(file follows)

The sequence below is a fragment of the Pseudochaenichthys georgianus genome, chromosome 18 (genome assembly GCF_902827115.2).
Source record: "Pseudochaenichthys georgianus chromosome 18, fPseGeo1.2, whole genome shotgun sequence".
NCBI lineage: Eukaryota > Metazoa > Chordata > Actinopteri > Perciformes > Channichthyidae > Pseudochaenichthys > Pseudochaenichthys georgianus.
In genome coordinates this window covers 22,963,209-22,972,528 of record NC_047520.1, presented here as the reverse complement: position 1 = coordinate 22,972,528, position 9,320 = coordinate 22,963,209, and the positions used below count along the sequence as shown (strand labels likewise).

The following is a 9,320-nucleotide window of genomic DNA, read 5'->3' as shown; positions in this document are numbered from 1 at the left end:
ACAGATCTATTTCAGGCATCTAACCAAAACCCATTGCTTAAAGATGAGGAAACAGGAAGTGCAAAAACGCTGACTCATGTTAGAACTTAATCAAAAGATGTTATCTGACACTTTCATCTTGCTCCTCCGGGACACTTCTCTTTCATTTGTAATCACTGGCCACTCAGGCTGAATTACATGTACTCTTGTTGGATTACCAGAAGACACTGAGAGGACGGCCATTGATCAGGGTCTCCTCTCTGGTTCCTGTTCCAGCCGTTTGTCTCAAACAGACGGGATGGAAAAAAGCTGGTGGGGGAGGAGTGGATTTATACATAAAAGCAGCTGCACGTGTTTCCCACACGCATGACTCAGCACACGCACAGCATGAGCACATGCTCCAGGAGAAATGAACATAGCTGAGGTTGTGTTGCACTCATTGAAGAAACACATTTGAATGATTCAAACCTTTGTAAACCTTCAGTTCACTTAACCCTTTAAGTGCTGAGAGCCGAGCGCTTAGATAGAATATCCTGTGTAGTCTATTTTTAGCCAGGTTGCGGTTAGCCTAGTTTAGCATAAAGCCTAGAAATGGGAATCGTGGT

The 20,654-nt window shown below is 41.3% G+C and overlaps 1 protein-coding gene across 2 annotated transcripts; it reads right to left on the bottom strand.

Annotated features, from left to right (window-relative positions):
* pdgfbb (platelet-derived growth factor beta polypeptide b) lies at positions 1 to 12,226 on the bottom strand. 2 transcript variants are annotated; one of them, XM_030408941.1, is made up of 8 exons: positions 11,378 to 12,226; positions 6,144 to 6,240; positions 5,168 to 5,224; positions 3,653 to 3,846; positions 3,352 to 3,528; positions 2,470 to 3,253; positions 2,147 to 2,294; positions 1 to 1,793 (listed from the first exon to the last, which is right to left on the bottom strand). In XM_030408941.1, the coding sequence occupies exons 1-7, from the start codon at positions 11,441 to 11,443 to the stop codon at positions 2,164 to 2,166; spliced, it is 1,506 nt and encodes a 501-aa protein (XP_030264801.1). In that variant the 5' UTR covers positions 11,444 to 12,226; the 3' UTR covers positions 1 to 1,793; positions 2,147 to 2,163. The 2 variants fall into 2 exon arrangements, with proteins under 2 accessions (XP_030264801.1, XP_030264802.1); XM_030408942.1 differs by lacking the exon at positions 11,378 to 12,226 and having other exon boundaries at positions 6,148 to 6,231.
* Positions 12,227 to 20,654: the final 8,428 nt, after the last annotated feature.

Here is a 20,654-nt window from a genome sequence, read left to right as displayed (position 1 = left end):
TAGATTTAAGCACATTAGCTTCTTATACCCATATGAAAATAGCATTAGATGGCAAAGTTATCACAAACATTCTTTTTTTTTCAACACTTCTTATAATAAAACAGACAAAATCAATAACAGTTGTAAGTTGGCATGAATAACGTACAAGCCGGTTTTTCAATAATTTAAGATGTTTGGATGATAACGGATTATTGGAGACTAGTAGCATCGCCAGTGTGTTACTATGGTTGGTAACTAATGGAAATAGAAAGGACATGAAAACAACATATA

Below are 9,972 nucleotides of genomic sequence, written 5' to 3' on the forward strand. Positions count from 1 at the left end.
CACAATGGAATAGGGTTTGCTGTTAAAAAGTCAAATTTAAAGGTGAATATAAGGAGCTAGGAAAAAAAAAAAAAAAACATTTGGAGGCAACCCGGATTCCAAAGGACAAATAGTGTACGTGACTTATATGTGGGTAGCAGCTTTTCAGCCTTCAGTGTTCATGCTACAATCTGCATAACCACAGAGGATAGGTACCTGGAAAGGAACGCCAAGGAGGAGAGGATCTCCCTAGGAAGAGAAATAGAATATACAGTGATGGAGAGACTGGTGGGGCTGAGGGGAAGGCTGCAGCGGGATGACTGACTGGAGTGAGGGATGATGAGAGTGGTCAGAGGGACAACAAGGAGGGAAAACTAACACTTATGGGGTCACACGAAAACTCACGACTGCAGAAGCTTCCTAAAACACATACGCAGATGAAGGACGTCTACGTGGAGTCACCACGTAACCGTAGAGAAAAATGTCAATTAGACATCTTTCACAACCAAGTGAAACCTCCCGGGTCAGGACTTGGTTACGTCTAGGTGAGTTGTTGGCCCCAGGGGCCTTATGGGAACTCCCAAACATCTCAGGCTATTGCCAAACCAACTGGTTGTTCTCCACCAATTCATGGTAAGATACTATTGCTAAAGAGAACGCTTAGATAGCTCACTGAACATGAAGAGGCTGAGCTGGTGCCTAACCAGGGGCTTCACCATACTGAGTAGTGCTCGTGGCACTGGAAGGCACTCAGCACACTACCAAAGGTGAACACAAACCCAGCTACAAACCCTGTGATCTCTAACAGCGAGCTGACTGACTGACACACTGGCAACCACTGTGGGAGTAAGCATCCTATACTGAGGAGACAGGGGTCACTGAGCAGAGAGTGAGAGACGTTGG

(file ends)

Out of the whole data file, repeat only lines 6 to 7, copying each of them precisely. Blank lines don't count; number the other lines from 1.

ACAGATCTATTTCAGGCATCTAACCAAAACCCATTGCTTAAAGATGAGGAAACAGGAAGTGCAAAAACGCTGACTCATGTTAGAACTTAATCAAAAGATGTTATCTGACACTTTCATCTTGCTCCTCCGGGACACTTCTCTTTCATTTGTAATCACTGGCCACTCAGGCTGAATTACATGTACTCTTGTTGGATTACCAGAAGACACTGAGAGGACGGCCATTGATCAGGGTCTCCTCTCTGGTTCCTGTTCCAGCCGTTTGTCTCAAACAGACGGGATGGAAAAAAGCTGGTGGGGGAGGAGTGGATTTATACATAAAAGCAGCTGCACGTGTTTCCCACACGCATGACTCAGCACACGCACAGCATGAGCACATGCTCCAGGAGAAATGAACATAGCTGAGGTTGTGTTGCACTCATTGAAGAAACACATTTGAATGATTCAAACCTTTGTAAACCTTCAGTTCACTTAACCCTTTAAGTGCTGAGAGCCGAGCGCTTAGATAGAATATCCTGTGTAGTCTATTTTTAGCCAGGTTGCGGTTAGCCTAGTTTAGCATAAAGCCTAGAAATGGGAATCGTGGT

The 20,654-nt window shown below is 41.3% G+C and overlaps 1 protein-coding gene across 2 annotated transcripts; it reads right to left on the bottom strand.